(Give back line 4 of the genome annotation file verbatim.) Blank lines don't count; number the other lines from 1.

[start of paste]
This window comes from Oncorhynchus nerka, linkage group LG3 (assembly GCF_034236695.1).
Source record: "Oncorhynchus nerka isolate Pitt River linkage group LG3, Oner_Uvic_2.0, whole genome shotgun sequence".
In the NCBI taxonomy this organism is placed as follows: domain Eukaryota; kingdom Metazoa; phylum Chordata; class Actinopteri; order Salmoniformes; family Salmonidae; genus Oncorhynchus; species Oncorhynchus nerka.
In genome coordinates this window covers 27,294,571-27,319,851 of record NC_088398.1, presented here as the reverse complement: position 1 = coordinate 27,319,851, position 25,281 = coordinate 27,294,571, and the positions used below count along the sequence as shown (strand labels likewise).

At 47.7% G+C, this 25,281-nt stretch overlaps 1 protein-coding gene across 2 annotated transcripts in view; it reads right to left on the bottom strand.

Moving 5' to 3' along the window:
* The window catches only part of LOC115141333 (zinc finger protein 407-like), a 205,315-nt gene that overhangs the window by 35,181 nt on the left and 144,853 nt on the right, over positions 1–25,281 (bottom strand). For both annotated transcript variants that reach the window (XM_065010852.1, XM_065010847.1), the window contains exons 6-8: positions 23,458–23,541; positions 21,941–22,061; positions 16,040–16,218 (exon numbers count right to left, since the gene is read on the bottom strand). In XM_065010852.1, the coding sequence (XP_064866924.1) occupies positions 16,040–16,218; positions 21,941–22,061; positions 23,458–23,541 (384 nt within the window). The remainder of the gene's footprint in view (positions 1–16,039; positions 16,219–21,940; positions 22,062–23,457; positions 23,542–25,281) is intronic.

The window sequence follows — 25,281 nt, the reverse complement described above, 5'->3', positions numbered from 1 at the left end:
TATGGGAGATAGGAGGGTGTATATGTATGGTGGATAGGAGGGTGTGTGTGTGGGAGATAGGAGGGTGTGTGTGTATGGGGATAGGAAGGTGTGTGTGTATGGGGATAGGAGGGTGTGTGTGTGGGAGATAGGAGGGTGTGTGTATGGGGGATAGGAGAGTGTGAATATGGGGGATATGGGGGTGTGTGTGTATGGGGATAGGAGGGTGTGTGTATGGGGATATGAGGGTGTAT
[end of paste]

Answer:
In genome coordinates this window covers 27,294,571-27,319,851 of record NC_088398.1, presented here as the reverse complement: position 1 = coordinate 27,319,851, position 25,281 = coordinate 27,294,571, and the positions used below count along the sequence as shown (strand labels likewise).